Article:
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Ukraine is a crisis—but not a Cold War

US Secretary of State John Kerry (L) reaches out to shake hands with Russian Foreign Minister Sergei Lavrov at the start of a bilateral meeting to discuss the ongoing situation in Ukraine in Geneva April 17.

By Ian Bremmer *

Given Russia’s annexation of Crimea, the imposition of US and European sanctions, and the potential for more escalation in Ukraine, we are witnessing the most important geopolitical events since 9/11. Developments in Ukraine mark a tipping point. Relations between Washington and Moscow were already strained. With Russia now suspended from the G8 and more sanctions likely, relations are now fully broken. Various forms of East-West conflict are inevitable, with implications for Europe’s security, Russia’s stability, the future of the EU and NATO, and global energy markets.

But though tensions are here to stay and will probably get worse, this is not a new Cold War, nor will it become one. There are several reasons why.

First, Russia has neither powerful friends nor the power to win new ones. When the UN General Assembly voted on the legitimacy of Russia’s annexation of Crimea, just 10 countries sided with Russia. Support came from neighbors that Russia can coerce (Armenia and Belarus) and rogue states without international influence (Cuba, North Korea, Sudan, Syria, and Zimbabwe). Throw in traditionally sympathetic Latin Americans (Venezuela, Bolivia and Nicaragua) and it’s clear that Russia lacks the Soviet Union’s ideological appeal: its allies are more aligned in their distaste for the established global order than in any alternative organizing principle that Russia can offer.

In addition, Russia’s GDP grew by just 1.3% last year and its increasing dependence on exported natural resources ensures that growth won’t improve without an unlikely spike in global energy prices. In 2007, Russia needed a Brent oil price of $34 per barrel to balance its federal budget; five years later, that figure stood at $117. Last year, oil and gas comprised about half of Russia’s government revenue. Making matters worse, Russia’s economy is controlled by a small elite that depends on Putin’s favor. More than one-third of Russia’s total household wealth is in the hands of the country’s richest 110 people.

Despite its nuclear weapons, which are subject to the same rules of mutually assured destruction that bound US and Soviet weapons, Russia also lacks the Soviet Union’s military capability. Today, the United States spends about eight times the amount Russia can provide for its military. Russia has the muscle to make mischief for its neighbors, but it cannot project power on a Cold War scale.

But Russia’s greatest limitation is China’s unwillingness to become a reliable anti-Western ally. Beijing has little to gain from choosing sides in this conflict. Though it certainly hopes to buy more of Russia’s energy exports, China has no incentive to antagonize its largest trade partners (the EU and US) in favor of Moscow. In fact, China is the biggest (perhaps only) winner from the ongoing Ukraine crisis. As Europe spends money to relieve its dependence on Russian energy, the Chinese know they can then drive a harder bargain on price, while maintaining pragmatic relations with all sides. China also benefits from intensified US focus on Eastern Europe rather than East Asia. China will tread carefully when it comes to Russia’s bid to provoke secession crises inside Ukraine, since it opposes any precedent that might provoke similar demand for autonomy in restive Chinese provinces like Tibet and Xinjiang.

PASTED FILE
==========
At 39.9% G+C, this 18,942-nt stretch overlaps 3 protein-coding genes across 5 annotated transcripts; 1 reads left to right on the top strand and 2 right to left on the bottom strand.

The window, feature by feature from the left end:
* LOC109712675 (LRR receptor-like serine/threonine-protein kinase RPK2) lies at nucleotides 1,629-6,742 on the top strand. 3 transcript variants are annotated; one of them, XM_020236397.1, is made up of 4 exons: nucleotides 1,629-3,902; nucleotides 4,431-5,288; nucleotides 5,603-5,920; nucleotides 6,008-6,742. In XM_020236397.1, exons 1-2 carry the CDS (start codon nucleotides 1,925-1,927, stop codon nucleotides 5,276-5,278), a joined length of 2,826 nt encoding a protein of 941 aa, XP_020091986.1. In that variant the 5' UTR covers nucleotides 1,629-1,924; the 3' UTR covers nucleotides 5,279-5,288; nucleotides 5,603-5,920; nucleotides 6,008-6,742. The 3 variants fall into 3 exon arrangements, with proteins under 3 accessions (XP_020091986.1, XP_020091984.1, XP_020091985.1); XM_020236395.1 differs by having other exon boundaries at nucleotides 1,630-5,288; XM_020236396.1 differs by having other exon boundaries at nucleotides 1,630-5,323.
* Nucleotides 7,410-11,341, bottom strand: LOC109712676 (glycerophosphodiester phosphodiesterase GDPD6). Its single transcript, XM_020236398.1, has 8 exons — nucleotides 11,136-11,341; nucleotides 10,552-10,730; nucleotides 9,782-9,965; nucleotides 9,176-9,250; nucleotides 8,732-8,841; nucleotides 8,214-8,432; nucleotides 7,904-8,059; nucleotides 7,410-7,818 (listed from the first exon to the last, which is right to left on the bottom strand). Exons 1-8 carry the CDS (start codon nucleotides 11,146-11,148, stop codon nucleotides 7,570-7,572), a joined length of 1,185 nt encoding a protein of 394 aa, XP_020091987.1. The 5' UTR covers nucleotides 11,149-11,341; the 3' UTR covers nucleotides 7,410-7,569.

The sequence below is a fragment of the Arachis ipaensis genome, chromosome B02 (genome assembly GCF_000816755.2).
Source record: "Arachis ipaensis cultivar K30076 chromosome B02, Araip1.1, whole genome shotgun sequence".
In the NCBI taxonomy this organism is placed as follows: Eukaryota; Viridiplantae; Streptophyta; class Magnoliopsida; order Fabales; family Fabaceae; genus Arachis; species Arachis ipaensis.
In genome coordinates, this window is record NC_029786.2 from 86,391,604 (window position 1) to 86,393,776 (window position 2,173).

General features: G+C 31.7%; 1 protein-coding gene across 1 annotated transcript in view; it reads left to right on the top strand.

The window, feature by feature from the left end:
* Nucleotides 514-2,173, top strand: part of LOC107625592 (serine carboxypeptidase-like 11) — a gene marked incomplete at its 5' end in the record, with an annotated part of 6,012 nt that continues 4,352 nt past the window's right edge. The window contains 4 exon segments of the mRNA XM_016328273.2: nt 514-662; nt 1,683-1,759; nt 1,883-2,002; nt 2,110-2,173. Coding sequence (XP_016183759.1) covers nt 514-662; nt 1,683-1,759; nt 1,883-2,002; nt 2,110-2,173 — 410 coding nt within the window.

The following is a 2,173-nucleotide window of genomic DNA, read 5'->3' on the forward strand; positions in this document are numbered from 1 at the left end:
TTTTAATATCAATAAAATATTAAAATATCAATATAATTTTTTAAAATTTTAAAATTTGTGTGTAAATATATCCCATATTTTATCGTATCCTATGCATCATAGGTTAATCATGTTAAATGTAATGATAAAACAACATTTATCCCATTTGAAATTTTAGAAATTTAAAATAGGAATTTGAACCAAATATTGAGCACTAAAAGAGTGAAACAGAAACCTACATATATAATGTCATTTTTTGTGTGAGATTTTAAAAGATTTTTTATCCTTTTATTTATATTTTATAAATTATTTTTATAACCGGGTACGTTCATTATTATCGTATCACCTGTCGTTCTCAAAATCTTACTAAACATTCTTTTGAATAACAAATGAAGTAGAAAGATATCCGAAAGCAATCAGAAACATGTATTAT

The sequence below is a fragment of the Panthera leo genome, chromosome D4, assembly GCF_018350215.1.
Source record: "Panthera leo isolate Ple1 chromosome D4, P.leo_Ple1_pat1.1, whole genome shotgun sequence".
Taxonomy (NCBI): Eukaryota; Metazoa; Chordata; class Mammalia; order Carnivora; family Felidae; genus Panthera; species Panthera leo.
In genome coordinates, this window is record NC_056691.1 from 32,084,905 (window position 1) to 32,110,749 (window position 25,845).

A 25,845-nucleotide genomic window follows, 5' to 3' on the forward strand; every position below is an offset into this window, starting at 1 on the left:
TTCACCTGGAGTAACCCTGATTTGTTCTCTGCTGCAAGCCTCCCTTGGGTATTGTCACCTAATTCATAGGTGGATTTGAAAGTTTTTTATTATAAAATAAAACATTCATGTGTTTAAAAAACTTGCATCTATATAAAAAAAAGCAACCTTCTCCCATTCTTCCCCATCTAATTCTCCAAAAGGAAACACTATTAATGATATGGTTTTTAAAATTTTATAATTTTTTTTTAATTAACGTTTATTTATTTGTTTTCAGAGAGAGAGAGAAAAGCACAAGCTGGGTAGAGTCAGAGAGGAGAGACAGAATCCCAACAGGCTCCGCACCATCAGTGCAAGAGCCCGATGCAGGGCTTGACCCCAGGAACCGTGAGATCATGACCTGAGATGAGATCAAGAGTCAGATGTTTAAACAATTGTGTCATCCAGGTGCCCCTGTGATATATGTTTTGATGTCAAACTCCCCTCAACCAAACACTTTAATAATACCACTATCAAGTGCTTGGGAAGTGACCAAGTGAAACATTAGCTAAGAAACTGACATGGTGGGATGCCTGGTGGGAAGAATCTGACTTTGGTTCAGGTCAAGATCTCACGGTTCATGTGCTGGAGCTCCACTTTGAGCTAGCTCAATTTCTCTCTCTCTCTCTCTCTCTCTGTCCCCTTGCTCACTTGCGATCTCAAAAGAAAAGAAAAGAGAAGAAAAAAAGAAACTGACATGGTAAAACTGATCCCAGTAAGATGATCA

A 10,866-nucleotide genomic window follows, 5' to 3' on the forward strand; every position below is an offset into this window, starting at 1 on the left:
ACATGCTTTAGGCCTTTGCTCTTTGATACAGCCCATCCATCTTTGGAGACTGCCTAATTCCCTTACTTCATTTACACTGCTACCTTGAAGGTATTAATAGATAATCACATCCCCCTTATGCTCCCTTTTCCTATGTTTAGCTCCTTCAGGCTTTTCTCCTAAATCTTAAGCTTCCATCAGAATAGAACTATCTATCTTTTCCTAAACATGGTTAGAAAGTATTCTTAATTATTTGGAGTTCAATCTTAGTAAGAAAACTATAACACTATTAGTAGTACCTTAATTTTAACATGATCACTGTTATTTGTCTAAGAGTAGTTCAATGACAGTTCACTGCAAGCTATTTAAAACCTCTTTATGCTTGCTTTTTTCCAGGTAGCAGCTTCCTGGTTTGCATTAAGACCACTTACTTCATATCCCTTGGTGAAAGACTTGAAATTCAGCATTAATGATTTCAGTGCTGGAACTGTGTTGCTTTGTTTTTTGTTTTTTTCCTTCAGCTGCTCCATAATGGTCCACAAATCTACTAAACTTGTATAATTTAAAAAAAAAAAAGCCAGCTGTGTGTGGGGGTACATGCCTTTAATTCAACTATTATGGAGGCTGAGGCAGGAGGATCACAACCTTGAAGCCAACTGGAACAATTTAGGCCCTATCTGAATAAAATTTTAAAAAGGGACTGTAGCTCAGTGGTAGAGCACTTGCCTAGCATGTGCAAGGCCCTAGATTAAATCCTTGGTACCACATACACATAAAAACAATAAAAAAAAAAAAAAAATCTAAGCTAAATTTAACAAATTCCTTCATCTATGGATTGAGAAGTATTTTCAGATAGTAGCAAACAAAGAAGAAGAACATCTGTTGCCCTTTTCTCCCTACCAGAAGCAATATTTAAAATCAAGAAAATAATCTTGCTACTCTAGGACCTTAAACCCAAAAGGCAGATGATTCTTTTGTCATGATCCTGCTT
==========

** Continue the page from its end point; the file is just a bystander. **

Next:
Short of Cold War, Russia can try to scuttle Western foreign policy plans. Russia can encourage Bashar Assad’s government in Syria to ignore Western demands to destroy or hand over its chemical weapons. It can provide Assad with more financial and military support. Yet, Assad has already gained enough ground to survive Syria’s civil war, and there is little Russia can do to put that broken country back together again. Russia can also try to play the spoiler role in negotiations over the fate of Iran’s nuclear program. But it won’t be easy for Moscow to persuade Tehran to back away from a deal that Iran wants as a means of rebuilding its domestic economy, and Russia doesn’t want a Middle East nuclear arms race that takes place much closer to Russia than to the United States. In short, Russia remains a regional power, though President Obama doesn’t help matters by publicly pointing that out.

Yet, though this is not a new Cold War, that’s not all good news. The Western-Soviet conflict imposed an international order that made global politics relatively more predictable. In a world that has suffered the worst US financial meltdown in 70 years, an existential crisis in the Eurozone, turmoil across North Africa and the Middle East, a rising tide of public unrest in emerging market countries, and now a dangerous East-West standoff over Ukraine—all in the past six years—a bit of predictability might be welcome.

* Ian Bremmer is the president of Eurasia Group and a global research professor at New York University. You may follow him on Twitter @ianbremmer.

ekathimerini.com , Thursday April 17, 2014 (15:29)  
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